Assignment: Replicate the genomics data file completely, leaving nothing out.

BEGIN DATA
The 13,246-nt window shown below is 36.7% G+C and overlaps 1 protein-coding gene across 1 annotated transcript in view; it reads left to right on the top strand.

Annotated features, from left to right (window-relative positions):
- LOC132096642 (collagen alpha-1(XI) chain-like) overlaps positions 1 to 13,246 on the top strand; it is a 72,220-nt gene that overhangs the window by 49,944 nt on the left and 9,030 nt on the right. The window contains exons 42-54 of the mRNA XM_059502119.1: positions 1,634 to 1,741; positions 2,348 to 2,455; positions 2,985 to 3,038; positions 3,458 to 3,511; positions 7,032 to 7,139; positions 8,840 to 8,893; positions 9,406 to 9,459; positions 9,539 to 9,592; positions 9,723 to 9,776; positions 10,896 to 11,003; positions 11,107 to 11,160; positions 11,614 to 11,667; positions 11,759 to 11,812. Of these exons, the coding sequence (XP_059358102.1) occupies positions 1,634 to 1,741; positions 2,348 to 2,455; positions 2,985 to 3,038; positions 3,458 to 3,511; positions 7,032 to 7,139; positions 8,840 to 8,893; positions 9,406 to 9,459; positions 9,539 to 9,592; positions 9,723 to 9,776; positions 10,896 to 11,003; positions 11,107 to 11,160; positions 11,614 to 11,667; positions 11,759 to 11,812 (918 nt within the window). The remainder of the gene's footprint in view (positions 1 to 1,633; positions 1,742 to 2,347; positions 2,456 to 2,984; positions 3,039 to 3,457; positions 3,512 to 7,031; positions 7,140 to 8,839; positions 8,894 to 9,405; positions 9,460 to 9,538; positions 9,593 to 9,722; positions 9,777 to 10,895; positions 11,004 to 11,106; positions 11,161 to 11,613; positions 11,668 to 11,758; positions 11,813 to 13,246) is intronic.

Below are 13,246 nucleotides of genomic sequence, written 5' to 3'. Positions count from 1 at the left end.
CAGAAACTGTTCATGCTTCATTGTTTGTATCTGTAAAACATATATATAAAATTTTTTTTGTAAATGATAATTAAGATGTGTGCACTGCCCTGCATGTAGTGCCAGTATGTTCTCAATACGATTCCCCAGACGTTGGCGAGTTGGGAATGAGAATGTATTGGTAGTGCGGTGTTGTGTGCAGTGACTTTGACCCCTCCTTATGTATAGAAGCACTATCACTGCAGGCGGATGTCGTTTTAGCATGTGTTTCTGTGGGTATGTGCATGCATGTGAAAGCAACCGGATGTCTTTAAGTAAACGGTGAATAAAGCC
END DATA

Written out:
The 13,246-nt window shown below is 36.7% G+C and overlaps 1 protein-coding gene across 1 annotated transcript in view; it reads left to right on the top strand.

Annotated features, from left to right (window-relative positions):
- LOC132096642 (collagen alpha-1(XI) chain-like) overlaps positions 1 to 13,246 on the top strand; it is a 72,220-nt gene that overhangs the window by 49,944 nt on the left and 9,030 nt on the right. The window contains exons 42-54 of the mRNA XM_059502119.1: positions 1,634 to 1,741; positions 2,348 to 2,455; positions 2,985 to 3,038; positions 3,458 to 3,511; positions 7,032 to 7,139; positions 8,840 to 8,893; positions 9,406 to 9,459; positions 9,539 to 9,592; positions 9,723 to 9,776; positions 10,896 to 11,003; positions 11,107 to 11,160; positions 11,614 to 11,667; positions 11,759 to 11,812. Of these exons, the coding sequence (XP_059358102.1) occupies positions 1,634 to 1,741; positions 2,348 to 2,455; positions 2,985 to 3,038; positions 3,458 to 3,511; positions 7,032 to 7,139; positions 8,840 to 8,893; positions 9,406 to 9,459; positions 9,539 to 9,592; positions 9,723 to 9,776; positions 10,896 to 11,003; positions 11,107 to 11,160; positions 11,614 to 11,667; positions 11,759 to 11,812 (918 nt within the window). The remainder of the gene's footprint in view (positions 1 to 1,633; positions 1,742 to 2,347; positions 2,456 to 2,984; positions 3,039 to 3,457; positions 3,512 to 7,031; positions 7,140 to 8,839; positions 8,894 to 9,405; positions 9,460 to 9,538; positions 9,593 to 9,722; positions 9,777 to 10,895; positions 11,004 to 11,106; positions 11,161 to 11,613; positions 11,668 to 11,758; positions 11,813 to 13,246) is intronic.

Below are 13,246 nucleotides of genomic sequence, written 5' to 3'. Positions count from 1 at the left end.
CAGAAACTGTTCATGCTTCATTGTTTGTATCTGTAAAACATATATATAAAATTTTTTTTGTAAATGATAATTAAGATGTGTGCACTGCCCTGCATGTAGTGCCAGTATGTTCTCAATACGATTCCCCAGACGTTGGCGAGTTGGGAATGAGAATGTATTGGTAGTGCGGTGTTGTGTGCAGTGACTTTGACCCCTCCTTATGTATAGAAGCACTATCACTGCAGGCGGATGTCGTTTTAGCATGTGTTTCTGTGGGTATGTGCATGCATGTGAAAGCAACCGGATGTCTTTAAGTAAACGGTGAATAAAGCC